President Obama’s push for so-called “smart gun” technology took a major step forward today, with insiders saying a major announcement could come as soon as Friday.
In January, the President issued an executive order directing the departments of Defense, Justice and Homeland Security to study and prepare a report “outlining a research-and-development strategy designed to expedite the real-world deployment of such technology for use in practice.”
White House senior adviser Valerie Jarrett spent Thursday reviewing the material with a select group.
Press Secretary Josh Earnest confirmed to the press corps that the administration would be making an announcement on Friday, but refused to go into further detail when pressed.
“We’ll have more that we can talk about tomorrow,” he said. “…Under discussion was exploring what kind of technology could be effectively used to make guns safer. So this is something that that a variety of federal agencies have reviewed and they’ll have some findings to share.”
Law enforcement has been very vocal in it’s opposition to the unproven technology and to the possibility of federal officers being ordered to carry guns equipped with it.
“Police officers in general, federal officers in particular, shouldn’t be asked to be the guinea pigs in evaluating a firearm that nobody’s even seen yet,” James Pasco, executive director of the Fraternal Order of Police, said.
Yet the Department of Justice’s National Institute of Justice is announcing in the Federal Register on Friday that it is seeking “an objective demonstration of the reliability of firearms available today with advanced gun safety technology integrated into the firearm.”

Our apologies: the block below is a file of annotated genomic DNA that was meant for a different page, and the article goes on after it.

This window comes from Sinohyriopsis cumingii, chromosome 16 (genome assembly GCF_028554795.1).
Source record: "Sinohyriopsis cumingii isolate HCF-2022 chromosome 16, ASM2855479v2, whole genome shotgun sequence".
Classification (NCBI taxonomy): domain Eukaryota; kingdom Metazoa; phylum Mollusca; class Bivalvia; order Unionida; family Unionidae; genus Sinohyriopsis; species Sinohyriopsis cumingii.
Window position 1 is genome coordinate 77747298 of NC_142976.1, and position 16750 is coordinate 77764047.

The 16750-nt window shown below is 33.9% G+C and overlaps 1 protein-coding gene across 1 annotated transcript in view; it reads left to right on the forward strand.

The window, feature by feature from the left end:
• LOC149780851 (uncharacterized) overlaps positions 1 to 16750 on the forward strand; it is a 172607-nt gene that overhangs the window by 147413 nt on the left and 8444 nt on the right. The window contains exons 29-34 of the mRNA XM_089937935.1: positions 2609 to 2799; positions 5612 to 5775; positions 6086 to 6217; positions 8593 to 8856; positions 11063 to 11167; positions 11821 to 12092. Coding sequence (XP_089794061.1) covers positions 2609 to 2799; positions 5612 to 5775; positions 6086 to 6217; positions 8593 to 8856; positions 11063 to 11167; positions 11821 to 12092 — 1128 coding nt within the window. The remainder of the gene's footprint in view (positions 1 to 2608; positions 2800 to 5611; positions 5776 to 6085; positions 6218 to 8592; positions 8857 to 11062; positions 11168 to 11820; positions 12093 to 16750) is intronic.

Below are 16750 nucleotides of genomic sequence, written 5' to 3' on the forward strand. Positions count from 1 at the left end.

Insiders have told reporters that they do not believe a mandate is coming at this time, but Press Secretary Earnest would not say whether the announcement would entail simply findings or some kind of roll-out requirement.
When issuing his Jan. 4 executive orders President Obama falsely claimed that smart gun technology “has not been developed primarily because it has been blocked by the National Rifle Association (NRA) and firearms manufacturers.”
The NRA does not oppose the development of technology, but says private market, not the government, should drive innovation:
“Although NRA is not opposed to the development of new firearms technology, we do not believe the government should be picking winners and losers in the marketplace,” the Institute for Legislative Action said in a statement.